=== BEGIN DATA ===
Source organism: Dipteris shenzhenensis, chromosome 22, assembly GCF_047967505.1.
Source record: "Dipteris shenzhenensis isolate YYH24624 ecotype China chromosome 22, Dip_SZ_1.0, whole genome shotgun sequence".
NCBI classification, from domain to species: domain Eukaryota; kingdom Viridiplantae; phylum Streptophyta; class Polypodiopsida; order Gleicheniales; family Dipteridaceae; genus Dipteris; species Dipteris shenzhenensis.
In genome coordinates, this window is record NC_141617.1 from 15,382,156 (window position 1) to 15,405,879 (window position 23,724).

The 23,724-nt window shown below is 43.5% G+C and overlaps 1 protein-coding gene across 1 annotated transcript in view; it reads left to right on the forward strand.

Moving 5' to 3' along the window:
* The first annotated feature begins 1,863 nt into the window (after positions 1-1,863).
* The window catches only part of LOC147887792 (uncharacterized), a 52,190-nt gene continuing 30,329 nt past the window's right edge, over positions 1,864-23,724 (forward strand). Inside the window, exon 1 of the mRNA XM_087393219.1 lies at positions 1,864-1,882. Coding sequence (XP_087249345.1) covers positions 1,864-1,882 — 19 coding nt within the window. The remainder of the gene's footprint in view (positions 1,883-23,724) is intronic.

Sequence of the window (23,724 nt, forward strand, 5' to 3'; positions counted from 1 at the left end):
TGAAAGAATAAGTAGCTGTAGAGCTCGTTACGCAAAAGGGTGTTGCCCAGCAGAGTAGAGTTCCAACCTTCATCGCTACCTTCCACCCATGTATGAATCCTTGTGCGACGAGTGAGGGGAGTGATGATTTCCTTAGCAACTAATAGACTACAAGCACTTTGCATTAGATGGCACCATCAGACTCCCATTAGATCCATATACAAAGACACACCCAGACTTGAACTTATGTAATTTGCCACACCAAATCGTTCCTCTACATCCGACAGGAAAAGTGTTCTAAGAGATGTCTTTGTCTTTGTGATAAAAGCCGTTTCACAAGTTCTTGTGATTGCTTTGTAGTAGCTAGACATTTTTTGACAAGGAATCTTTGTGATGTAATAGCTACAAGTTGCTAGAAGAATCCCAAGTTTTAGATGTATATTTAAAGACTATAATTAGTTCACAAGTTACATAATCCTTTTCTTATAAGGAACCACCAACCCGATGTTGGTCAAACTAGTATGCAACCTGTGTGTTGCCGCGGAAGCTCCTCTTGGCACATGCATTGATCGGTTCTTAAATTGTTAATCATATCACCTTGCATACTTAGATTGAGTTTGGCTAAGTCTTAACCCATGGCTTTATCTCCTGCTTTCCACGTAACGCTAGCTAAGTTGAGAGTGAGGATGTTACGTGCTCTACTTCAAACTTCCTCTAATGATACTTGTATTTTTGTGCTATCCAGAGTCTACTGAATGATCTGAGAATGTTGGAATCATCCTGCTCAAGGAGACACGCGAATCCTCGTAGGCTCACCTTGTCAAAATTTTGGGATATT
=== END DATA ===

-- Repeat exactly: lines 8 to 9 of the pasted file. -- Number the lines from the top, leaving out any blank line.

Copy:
* The window catches only part of LOC147887792 (uncharacterized), a 52,190-nt gene continuing 30,329 nt past the window's right edge, over positions 1,864-23,724 (forward strand). Inside the window, exon 1 of the mRNA XM_087393219.1 lies at positions 1,864-1,882. Coding sequence (XP_087249345.1) covers positions 1,864-1,882 — 19 coding nt within the window. The remainder of the gene's footprint in view (positions 1,883-23,724) is intronic.

Sequence of the window (23,724 nt, forward strand, 5' to 3'; positions counted from 1 at the left end):